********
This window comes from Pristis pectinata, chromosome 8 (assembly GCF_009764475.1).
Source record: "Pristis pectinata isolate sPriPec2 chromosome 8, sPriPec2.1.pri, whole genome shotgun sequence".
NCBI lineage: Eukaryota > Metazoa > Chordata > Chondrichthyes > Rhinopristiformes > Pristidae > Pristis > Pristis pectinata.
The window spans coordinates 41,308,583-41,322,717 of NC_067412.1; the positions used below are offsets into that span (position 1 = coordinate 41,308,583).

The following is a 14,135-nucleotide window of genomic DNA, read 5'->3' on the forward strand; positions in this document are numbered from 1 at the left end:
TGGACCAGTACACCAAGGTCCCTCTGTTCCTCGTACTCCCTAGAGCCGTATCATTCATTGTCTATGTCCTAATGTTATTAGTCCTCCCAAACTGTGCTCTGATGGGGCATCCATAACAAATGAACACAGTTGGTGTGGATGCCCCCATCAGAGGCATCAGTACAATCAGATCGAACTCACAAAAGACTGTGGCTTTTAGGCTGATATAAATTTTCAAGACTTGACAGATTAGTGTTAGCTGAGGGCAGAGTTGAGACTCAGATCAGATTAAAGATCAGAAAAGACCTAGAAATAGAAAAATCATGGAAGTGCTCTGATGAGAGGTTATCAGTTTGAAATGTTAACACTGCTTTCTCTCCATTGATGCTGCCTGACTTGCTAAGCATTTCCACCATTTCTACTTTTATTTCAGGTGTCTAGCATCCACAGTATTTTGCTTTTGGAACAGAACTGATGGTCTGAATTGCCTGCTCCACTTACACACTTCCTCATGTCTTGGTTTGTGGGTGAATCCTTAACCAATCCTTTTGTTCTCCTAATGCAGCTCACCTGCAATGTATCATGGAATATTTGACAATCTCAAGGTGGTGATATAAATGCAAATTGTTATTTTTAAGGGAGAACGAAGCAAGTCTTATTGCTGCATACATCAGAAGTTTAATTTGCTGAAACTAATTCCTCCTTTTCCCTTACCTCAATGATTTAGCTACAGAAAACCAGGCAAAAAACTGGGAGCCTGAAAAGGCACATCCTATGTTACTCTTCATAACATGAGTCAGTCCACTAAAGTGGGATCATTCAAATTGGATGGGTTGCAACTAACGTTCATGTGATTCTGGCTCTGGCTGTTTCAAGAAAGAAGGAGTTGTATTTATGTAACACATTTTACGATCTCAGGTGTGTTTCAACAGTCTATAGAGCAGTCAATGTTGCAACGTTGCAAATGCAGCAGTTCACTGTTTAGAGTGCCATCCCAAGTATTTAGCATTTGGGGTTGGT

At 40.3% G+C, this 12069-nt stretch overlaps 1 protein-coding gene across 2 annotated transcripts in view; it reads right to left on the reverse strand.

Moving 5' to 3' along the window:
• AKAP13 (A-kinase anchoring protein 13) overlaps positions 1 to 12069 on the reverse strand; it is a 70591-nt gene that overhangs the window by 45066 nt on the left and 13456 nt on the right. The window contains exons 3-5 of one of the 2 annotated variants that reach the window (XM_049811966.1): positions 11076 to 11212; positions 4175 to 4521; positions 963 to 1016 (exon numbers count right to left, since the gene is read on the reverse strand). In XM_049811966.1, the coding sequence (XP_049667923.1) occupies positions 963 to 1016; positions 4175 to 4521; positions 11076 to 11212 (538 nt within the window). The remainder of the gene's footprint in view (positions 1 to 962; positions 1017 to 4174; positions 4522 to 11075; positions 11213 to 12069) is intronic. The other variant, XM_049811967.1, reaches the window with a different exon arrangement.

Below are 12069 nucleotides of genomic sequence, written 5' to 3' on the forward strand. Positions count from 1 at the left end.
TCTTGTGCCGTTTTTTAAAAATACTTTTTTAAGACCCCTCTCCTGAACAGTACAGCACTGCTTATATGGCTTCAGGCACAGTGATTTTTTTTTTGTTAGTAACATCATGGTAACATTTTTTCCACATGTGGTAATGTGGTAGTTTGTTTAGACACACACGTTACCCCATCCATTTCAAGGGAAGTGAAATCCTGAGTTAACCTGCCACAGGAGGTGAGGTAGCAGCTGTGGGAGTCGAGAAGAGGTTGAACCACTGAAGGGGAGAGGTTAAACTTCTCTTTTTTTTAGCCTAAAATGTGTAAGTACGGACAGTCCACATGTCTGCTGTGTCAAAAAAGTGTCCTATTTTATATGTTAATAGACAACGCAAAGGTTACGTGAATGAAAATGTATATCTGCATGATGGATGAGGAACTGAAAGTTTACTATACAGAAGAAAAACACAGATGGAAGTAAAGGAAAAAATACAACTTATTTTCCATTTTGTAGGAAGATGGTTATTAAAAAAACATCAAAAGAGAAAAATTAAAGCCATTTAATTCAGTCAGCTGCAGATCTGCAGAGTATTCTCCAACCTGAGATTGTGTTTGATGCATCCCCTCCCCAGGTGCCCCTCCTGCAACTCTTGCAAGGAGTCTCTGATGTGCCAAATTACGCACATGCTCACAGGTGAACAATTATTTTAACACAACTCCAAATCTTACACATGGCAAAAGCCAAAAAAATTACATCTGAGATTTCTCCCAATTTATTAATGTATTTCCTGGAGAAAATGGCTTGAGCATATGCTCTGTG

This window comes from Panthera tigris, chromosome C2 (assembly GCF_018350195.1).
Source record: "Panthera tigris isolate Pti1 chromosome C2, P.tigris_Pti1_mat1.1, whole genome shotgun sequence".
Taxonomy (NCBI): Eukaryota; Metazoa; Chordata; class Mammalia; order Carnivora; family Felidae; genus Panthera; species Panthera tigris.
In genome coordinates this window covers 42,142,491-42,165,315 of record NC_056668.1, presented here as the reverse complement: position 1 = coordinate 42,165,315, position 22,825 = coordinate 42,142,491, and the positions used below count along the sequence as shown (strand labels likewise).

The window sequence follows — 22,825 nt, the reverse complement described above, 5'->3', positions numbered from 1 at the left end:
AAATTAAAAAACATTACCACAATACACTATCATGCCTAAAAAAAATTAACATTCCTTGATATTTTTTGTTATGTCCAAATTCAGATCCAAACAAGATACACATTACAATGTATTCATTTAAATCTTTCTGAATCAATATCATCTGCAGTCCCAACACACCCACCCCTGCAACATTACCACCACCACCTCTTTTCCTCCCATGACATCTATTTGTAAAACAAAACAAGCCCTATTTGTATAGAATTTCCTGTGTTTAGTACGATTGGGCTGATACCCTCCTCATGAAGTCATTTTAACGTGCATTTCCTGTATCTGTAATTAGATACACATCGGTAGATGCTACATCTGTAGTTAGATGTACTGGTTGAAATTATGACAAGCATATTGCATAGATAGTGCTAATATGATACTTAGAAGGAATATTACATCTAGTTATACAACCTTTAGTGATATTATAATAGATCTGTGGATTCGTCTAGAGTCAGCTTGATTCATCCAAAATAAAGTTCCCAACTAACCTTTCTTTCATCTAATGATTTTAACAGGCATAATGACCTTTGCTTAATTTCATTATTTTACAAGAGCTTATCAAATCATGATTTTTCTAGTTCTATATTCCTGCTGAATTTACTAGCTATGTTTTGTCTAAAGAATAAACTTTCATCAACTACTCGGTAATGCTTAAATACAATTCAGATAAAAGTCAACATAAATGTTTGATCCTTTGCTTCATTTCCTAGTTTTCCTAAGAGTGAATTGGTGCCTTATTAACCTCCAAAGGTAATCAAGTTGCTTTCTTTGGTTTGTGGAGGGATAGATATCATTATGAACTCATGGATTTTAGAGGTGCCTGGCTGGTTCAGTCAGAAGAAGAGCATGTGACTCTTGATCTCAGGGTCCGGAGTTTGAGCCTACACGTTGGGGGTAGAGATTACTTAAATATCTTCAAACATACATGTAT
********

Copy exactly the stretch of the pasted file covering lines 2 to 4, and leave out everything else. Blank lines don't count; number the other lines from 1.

Source record: "Pristis pectinata isolate sPriPec2 chromosome 8, sPriPec2.1.pri, whole genome shotgun sequence".
NCBI lineage: Eukaryota > Metazoa > Chordata > Chondrichthyes > Rhinopristiformes > Pristidae > Pristis > Pristis pectinata.
The window spans coordinates 41,308,583-41,322,717 of NC_067412.1; the positions used below are offsets into that span (position 1 = coordinate 41,308,583).